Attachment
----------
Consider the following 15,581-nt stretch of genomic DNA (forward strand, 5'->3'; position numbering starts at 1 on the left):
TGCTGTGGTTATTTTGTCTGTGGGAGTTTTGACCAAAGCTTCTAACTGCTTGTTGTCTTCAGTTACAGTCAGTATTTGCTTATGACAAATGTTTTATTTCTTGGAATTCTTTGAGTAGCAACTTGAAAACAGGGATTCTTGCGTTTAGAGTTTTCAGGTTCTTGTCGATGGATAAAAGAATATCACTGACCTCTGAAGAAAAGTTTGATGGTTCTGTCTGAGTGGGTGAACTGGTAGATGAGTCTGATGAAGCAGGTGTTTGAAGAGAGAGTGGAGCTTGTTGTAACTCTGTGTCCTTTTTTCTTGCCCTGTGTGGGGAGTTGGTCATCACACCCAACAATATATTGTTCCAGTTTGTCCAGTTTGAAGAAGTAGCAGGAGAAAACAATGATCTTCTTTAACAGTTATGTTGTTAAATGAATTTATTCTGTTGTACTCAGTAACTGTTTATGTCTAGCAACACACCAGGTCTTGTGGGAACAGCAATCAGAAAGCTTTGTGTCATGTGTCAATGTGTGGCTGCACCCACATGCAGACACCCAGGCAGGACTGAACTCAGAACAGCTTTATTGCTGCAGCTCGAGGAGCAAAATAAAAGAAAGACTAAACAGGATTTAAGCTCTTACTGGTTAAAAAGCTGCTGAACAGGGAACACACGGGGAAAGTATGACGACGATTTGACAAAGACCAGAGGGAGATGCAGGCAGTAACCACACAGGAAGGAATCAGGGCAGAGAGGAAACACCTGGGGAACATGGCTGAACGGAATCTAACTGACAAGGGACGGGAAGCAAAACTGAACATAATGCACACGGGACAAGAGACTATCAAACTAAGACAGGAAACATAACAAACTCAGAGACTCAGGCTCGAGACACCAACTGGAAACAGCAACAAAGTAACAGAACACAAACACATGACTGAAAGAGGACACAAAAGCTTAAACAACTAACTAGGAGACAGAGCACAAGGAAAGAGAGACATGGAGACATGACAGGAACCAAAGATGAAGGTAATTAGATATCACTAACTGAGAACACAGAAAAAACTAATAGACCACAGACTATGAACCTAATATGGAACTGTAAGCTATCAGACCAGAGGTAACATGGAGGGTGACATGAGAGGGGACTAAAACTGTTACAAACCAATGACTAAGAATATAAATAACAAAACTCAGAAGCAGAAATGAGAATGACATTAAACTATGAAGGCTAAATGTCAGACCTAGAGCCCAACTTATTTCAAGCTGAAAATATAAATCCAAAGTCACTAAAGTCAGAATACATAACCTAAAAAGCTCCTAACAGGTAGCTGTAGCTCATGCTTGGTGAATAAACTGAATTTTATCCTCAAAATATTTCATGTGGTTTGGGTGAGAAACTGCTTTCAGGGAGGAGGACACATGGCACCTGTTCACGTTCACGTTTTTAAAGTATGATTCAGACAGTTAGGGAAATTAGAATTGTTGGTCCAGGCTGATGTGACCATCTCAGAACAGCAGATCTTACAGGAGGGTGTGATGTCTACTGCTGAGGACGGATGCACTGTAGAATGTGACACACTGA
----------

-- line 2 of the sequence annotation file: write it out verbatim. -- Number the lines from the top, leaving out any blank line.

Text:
TGCTGTGGTTATTTTGTCTGTGGGAGTTTTGACCAAAGCTTCTAACTGCTTGTTGTCTTCAGTTACAGTCAGTATTTGCTTATGACAAATGTTTTATTTCTTGGAATTCTTTGAGTAGCAACTTGAAAACAGGGATTCTTGCGTTTAGAGTTTTCAGGTTCTTGTCGATGGATAAAAGAATATCACTGACCTCTGAAGAAAAGTTTGATGGTTCTGTCTGAGTGGGTGAACTGGTAGATGAGTCTGATGAAGCAGGTGTTTGAAGAGAGAGTGGAGCTTGTTGTAACTCTGTGTCCTTTTTTCTTGCCCTGTGTGGGGAGTTGGTCATCACACCCAACAATATATTGTTCCAGTTTGTCCAGTTTGAAGAAGTAGCAGGAGAAAACAATGATCTTCTTTAACAGTTATGTTGTTAAATGAATTTATTCTGTTGTACTCAGTAACTGTTTATGTCTAGCAACACACCAGGTCTTGTGGGAACAGCAATCAGAAAGCTTTGTGTCATGTGTCAATGTGTGGCTGCACCCACATGCAGACACCCAGGCAGGACTGAACTCAGAACAGCTTTATTGCTGCAGCTCGAGGAGCAAAATAAAAGAAAGACTAAACAGGATTTAAGCTCTTACTGGTTAAAAAGCTGCTGAACAGGGAACACACGGGGAAAGTATGACGACGATTTGACAAAGACCAGAGGGAGATGCAGGCAGTAACCACACAGGAAGGAATCAGGGCAGAGAGGAAACACCTGGGGAACATGGCTGAACGGAATCTAACTGACAAGGGACGGGAAGCAAAACTGAACATAATGCACACGGGACAAGAGACTATCAAACTAAGACAGGAAACATAACAAACTCAGAGACTCAGGCTCGAGACACCAACTGGAAACAGCAACAAAGTAACAGAACACAAACACATGACTGAAAGAGGACACAAAAGCTTAAACAACTAACTAGGAGACAGAGCACAAGGAAAGAGAGACATGGAGACATGACAGGAACCAAAGATGAAGGTAATTAGATATCACTAACTGAGAACACAGAAAAAACTAATAGACCACAGACTATGAACCTAATATGGAACTGTAAGCTATCAGACCAGAGGTAACATGGAGGGTGACATGAGAGGGGACTAAAACTGTTACAAACCAATGACTAAGAATATAAATAACAAAACTCAGAAGCAGAAATGAGAATGACATTAAACTATGAAGGCTAAATGTCAGACCTAGAGCCCAACTTATTTCAAGCTGAAAATATAAATCCAAAGTCACTAAAGTCAGAATACATAACCTAAAAAGCTCCTAACAGGTAGCTGTAGCTCATGCTTGGTGAATAAACTGAATTTTATCCTCAAAATATTTCATGTGGTTTGGGTGAGAAACTGCTTTCAGGGAGGAGGACACATGGCACCTGTTCACGTTCACGTTTTTAAAGTATGATTCAGACAGTTAGGGAAATTAGAATTGTTGGTCCAGGCTGATGTGACCATCTCAGAACAGCAGATCTTACAGGAGGGTGTGATGTCTACTGCTGAGGACGGATGCACTGTAGAATGTGACACACTGA